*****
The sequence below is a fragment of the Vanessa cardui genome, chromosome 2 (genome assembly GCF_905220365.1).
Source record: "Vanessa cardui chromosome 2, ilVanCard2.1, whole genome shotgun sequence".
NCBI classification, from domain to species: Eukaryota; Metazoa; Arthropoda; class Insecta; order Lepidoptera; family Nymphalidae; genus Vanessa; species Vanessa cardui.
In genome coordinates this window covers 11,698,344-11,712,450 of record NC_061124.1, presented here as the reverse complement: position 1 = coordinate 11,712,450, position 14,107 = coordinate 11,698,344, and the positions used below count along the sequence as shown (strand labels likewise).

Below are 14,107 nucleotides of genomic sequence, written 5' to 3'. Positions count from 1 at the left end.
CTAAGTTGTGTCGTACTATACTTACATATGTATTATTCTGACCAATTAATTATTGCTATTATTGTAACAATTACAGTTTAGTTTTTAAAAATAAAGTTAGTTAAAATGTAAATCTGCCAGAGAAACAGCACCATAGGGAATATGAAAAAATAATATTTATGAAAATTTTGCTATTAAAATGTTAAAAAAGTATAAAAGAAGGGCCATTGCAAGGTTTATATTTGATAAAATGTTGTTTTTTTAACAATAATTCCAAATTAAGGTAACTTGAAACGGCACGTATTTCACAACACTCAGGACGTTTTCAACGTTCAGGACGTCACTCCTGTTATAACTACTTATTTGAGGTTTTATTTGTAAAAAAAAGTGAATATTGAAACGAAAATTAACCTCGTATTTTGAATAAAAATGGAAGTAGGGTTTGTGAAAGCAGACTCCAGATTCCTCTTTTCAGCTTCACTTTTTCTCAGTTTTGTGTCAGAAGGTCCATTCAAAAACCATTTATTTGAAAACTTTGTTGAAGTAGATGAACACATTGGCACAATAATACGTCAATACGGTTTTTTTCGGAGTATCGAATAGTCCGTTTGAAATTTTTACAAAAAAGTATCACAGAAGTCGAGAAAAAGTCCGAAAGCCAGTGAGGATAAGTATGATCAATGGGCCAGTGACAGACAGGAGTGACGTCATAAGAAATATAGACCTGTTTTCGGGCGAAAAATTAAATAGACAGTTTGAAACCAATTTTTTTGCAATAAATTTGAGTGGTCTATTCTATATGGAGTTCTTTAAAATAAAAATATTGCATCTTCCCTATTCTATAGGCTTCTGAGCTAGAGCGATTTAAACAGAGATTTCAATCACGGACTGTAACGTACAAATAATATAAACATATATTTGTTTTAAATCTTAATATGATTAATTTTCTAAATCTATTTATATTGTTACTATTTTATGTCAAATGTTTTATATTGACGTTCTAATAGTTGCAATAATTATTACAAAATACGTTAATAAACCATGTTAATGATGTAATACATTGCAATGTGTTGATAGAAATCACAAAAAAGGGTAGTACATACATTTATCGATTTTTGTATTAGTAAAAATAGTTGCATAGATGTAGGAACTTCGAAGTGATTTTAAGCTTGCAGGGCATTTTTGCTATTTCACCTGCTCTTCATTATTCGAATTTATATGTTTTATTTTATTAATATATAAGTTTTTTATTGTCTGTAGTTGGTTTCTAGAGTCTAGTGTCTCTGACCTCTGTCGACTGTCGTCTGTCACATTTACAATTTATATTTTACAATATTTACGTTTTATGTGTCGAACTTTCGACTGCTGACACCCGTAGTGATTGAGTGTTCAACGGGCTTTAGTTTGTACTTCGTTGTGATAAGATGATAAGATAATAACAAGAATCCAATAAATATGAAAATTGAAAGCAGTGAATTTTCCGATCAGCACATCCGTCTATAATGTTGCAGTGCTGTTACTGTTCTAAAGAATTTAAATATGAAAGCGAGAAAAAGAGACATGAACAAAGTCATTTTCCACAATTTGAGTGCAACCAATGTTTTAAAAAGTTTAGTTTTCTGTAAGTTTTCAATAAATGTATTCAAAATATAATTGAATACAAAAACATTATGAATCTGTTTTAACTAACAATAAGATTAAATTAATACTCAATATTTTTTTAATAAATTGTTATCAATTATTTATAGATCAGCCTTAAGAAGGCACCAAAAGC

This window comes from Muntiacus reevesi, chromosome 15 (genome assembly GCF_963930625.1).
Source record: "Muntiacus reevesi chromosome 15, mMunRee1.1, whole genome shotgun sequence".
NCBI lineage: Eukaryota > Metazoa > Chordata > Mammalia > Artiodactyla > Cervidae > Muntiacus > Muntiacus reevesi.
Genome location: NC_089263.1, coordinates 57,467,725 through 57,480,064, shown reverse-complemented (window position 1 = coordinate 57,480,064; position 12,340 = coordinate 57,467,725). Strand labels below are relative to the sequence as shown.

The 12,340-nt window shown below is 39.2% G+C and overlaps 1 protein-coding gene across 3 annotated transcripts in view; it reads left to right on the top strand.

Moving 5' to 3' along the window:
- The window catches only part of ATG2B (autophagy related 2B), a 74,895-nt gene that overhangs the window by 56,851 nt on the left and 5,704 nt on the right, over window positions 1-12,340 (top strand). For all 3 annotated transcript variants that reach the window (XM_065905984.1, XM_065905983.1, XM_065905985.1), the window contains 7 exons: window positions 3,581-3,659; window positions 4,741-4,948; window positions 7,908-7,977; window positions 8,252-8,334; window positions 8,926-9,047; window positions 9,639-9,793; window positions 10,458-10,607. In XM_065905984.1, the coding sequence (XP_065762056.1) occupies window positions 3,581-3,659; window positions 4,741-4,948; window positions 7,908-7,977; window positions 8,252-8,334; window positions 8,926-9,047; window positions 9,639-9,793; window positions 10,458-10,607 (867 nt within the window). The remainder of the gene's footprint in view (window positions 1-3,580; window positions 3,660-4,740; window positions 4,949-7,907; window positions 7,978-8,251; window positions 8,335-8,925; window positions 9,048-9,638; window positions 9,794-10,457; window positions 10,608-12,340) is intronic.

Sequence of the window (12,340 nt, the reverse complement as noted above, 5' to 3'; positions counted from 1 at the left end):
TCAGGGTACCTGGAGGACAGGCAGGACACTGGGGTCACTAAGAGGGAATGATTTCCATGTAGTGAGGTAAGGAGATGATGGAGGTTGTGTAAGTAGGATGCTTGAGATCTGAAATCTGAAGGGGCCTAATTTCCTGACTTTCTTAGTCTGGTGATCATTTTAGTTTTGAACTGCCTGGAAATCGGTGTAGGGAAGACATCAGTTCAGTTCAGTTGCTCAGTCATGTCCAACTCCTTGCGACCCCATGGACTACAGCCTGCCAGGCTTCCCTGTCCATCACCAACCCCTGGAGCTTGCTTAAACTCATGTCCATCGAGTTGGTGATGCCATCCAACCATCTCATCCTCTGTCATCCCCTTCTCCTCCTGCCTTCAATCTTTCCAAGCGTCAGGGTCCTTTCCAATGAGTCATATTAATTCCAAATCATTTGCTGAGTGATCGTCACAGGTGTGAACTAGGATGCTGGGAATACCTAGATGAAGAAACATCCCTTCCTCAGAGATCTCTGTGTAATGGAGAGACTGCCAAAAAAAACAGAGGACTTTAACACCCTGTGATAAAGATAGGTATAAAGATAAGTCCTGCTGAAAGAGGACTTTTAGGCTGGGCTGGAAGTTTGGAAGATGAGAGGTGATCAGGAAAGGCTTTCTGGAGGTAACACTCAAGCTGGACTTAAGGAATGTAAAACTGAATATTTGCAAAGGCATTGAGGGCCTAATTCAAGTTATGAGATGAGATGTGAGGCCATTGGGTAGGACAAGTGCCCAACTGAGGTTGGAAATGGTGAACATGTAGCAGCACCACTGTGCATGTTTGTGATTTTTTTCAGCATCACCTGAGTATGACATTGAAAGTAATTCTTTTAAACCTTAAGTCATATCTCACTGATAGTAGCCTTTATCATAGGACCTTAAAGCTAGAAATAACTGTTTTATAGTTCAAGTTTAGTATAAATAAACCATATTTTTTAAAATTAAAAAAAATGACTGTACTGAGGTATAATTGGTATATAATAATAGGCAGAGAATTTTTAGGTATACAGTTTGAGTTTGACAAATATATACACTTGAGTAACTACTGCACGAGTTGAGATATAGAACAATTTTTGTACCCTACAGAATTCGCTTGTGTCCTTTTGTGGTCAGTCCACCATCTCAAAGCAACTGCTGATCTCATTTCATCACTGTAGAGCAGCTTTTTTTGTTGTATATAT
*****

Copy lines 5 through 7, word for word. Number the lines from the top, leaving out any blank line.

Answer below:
Below are 14,107 nucleotides of genomic sequence, written 5' to 3'. Positions count from 1 at the left end.
CTAAGTTGTGTCGTACTATACTTACATATGTATTATTCTGACCAATTAATTATTGCTATTATTGTAACAATTACAGTTTAGTTTTTAAAAATAAAGTTAGTTAAAATGTAAATCTGCCAGAGAAACAGCACCATAGGGAATATGAAAAAATAATATTTATGAAAATTTTGCTATTAAAATGTTAAAAAAGTATAAAAGAAGGGCCATTGCAAGGTTTATATTTGATAAAATGTTGTTTTTTTAACAATAATTCCAAATTAAGGTAACTTGAAACGGCACGTATTTCACAACACTCAGGACGTTTTCAACGTTCAGGACGTCACTCCTGTTATAACTACTTATTTGAGGTTTTATTTGTAAAAAAAAGTGAATATTGAAACGAAAATTAACCTCGTATTTTGAATAAAAATGGAAGTAGGGTTTGTGAAAGCAGACTCCAGATTCCTCTTTTCAGCTTCACTTTTTCTCAGTTTTGTGTCAGAAGGTCCATTCAAAAACCATTTATTTGAAAACTTTGTTGAAGTAGATGAACACATTGGCACAATAATACGTCAATACGGTTTTTTTCGGAGTATCGAATAGTCCGTTTGAAATTTTTACAAAAAAGTATCACAGAAGTCGAGAAAAAGTCCGAAAGCCAGTGAGGATAAGTATGATCAATGGGCCAGTGACAGACAGGAGTGACGTCATAAGAAATATAGACCTGTTTTCGGGCGAAAAATTAAATAGACAGTTTGAAACCAATTTTTTTGCAATAAATTTGAGTGGTCTATTCTATATGGAGTTCTTTAAAATAAAAATATTGCATCTTCCCTATTCTATAGGCTTCTGAGCTAGAGCGATTTAAACAGAGATTTCAATCACGGACTGTAACGTACAAATAATATAAACATATATTTGTTTTAAATCTTAATATGATTAATTTTCTAAATCTATTTATATTGTTACTATTTTATGTCAAATGTTTTATATTGACGTTCTAATAGTTGCAATAATTATTACAAAATACGTTAATAAACCATGTTAATGATGTAATACATTGCAATGTGTTGATAGAAATCACAAAAAAGGGTAGTACATACATTTATCGATTTTTGTATTAGTAAAAATAGTTGCATAGATGTAGGAACTTCGAAGTGATTTTAAGCTTGCAGGGCATTTTTGCTATTTCACCTGCTCTTCATTATTCGAATTTATATGTTTTATTTTATTAATATATAAGTTTTTTATTGTCTGTAGTTGGTTTCTAGAGTCTAGTGTCTCTGACCTCTGTCGACTGTCGTCTGTCACATTTACAATTTATATTTTACAATATTTACGTTTTATGTGTCGAACTTTCGACTGCTGACACCCGTAGTGATTGAGTGTTCAACGGGCTTTAGTTTGTACTTCGTTGTGATAAGATGATAAGATAATAACAAGAATCCAATAAATATGAAAATTGAAAGCAGTGAATTTTCCGATCAGCACATCCGTCTATAATGTTGCAGTGCTGTTACTGTTCTAAAGAATTTAAATATGAAAGCGAGAAAAAGAGACATGAACAAAGTCATTTTCCACAATTTGAGTGCAACCAATGTTTTAAAAAGTTTAGTTTTCTGTAAGTTTTCAATAAATGTATTCAAAATATAATTGAATACAAAAACATTATGAATCTGTTTTAACTAACAATAAGATTAAATTAATACTCAATATTTTTTTAATAAATTGTTATCAATTATTTATAGATCAGCCTTAAGAAGGCACCAAAAGC

This window comes from Muntiacus reevesi, chromosome 15 (genome assembly GCF_963930625.1).